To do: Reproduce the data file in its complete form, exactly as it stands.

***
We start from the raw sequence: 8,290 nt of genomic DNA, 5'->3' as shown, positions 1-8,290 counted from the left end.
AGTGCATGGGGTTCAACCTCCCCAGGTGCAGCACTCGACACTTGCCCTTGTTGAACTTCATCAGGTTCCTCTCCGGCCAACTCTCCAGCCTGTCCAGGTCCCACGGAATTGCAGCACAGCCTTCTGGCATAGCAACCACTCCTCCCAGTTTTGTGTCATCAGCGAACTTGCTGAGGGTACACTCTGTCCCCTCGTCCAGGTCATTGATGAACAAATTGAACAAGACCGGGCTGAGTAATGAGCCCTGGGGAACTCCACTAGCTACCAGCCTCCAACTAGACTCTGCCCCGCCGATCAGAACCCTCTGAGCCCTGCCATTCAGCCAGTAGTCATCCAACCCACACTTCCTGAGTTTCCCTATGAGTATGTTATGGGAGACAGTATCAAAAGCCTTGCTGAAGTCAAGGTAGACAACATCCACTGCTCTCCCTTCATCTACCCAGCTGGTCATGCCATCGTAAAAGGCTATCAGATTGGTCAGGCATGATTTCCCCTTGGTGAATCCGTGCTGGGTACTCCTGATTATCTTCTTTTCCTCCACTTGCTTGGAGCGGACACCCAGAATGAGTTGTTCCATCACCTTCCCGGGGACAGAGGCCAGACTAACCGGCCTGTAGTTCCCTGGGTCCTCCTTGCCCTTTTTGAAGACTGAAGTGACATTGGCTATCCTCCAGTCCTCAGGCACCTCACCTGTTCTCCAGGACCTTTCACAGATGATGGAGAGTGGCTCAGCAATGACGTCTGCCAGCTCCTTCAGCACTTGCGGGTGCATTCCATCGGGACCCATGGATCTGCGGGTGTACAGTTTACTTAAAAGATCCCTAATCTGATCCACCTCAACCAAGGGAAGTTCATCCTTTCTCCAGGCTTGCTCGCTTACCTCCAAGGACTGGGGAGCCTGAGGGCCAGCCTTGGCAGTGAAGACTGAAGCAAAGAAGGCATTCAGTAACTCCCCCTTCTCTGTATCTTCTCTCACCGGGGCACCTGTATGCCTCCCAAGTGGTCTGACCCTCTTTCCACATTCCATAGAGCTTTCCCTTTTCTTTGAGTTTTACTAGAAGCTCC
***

We start from the raw sequence: 8,290 nt of genomic DNA, 5'->3' as shown, positions 1-8,290 counted from the left end.
AGTGCATGGGGTTCAACCTCCCCAGGTGCAGCACTCGACACTTGCCCTTGTTGAACTTCATCAGGTTCCTCTCCGGCCAACTCTCCAGCCTGTCCAGGTCCCACGGAATTGCAGCACAGCCTTCTGGCATAGCAACCACTCCTCCCAGTTTTGTGTCATCAGCGAACTTGCTGAGGGTACACTCTGTCCCCTCGTCCAGGTCATTGATGAACAAATTGAACAAGACCGGGCTGAGTAATGAGCCCTGGGGAACTCCACTAGCTACCAGCCTCCAACTAGACTCTGCCCCGCCGATCAGAACCCTCTGAGCCCTGCCATTCAGCCAGTAGTCATCCAACCCACACTTCCTGAGTTTCCCTATGAGTATGTTATGGGAGACAGTATCAAAAGCCTTGCTGAAGTCAAGGTAGACAACATCCACTGCTCTCCCTTCATCTACCCAGCTGGTCATGCCATCGTAAAAGGCTATCAGATTGGTCAGGCATGATTTCCCCTTGGTGAATCCGTGCTGGGTACTCCTGATTATCTTCTTTTCCTCCACTTGCTTGGAGCGGACACCCAGAATGAGTTGTTCCATCACCTTCCCGGGGACAGAGGCCAGACTAACCGGCCTGTAGTTCCCTGGGTCCTCCTTGCCCTTTTTGAAGACTGAAGTGACATTGGCTATCCTCCAGTCCTCAGGCACCTCACCTGTTCTCCAGGACCTTTCACAGATGATGGAGAGTGGCTCAGCAATGACGTCTGCCAGCTCCTTCAGCACTTGCGGGTGCATTCCATCGGGACCCATGGATCTGCGGGTGTACAGTTTACTTAAAAGATCCCTAATCTGATCCACCTCAACCAAGGGAAGTTCATCCTTTCTCCAGGCTTGCTCGCTTACCTCCAAGGACTGGGGAGCCTGAGGGCCAGCCTTGGCAGTGAAGACTGAAGCAAAGAAGGCATTCAGTAACTCCCCCTTCTCTGTATCTTCTCTCACCGGGGCACCTGTATGCCTCCCAAGTGGTCTGACCCTCTTTCCACATTCCATAGAGCTTTCCCTTTTCTTTGAGTTTTACTAGAAGCTCC